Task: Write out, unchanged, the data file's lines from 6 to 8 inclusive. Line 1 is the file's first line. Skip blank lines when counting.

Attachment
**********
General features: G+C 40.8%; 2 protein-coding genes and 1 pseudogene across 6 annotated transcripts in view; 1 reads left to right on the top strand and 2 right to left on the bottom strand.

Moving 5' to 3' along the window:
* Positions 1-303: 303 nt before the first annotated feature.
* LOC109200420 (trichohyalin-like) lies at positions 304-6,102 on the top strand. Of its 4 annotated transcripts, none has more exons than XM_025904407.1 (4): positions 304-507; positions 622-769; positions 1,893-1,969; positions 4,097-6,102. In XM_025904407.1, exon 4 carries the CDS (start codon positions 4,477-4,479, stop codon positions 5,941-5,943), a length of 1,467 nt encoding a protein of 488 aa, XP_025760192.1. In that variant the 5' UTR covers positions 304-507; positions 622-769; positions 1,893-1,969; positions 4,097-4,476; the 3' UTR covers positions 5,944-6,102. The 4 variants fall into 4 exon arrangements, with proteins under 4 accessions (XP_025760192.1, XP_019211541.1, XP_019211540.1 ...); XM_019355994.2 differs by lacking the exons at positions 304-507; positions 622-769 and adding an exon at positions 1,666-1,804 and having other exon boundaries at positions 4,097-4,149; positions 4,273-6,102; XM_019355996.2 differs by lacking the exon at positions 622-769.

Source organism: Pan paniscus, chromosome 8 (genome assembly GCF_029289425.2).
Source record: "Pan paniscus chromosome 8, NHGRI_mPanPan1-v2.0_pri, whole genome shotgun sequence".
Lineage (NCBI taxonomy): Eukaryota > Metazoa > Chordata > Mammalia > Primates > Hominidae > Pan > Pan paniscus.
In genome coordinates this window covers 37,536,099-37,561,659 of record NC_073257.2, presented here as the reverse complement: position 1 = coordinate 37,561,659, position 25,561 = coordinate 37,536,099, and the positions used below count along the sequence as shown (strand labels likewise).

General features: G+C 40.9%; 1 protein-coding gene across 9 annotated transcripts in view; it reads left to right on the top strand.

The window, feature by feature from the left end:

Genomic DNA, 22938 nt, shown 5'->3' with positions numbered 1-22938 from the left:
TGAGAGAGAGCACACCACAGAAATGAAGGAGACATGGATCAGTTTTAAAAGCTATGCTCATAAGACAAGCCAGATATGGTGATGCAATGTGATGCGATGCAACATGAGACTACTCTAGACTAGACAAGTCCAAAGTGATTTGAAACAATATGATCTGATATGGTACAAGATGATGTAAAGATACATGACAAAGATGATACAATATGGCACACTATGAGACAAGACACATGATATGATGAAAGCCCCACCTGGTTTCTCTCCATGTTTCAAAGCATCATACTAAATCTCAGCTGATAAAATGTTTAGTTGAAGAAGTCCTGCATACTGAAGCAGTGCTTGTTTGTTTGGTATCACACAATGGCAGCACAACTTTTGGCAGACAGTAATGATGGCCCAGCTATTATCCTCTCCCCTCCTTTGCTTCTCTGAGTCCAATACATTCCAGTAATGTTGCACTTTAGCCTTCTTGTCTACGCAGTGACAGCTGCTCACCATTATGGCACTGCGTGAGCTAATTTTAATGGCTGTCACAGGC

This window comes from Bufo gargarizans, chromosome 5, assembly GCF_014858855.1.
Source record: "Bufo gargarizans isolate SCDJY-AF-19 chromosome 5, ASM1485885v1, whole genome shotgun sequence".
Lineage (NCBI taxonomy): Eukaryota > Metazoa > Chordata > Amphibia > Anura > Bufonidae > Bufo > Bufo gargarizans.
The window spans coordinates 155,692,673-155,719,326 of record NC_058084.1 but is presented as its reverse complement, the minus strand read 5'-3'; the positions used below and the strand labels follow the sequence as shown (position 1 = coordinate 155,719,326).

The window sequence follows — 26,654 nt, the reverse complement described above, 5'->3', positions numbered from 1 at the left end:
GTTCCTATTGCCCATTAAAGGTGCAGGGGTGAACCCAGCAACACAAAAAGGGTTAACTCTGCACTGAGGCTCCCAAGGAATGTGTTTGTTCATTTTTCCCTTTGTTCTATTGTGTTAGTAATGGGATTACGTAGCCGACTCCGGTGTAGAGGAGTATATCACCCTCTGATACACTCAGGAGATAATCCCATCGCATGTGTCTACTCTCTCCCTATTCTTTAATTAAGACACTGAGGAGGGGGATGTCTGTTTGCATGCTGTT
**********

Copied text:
Source record: "Pan paniscus chromosome 8, NHGRI_mPanPan1-v2.0_pri, whole genome shotgun sequence".
Lineage (NCBI taxonomy): Eukaryota > Metazoa > Chordata > Mammalia > Primates > Hominidae > Pan > Pan paniscus.
In genome coordinates this window covers 37,536,099-37,561,659 of record NC_073257.2, presented here as the reverse complement: position 1 = coordinate 37,561,659, position 25,561 = coordinate 37,536,099, and the positions used below count along the sequence as shown (strand labels likewise).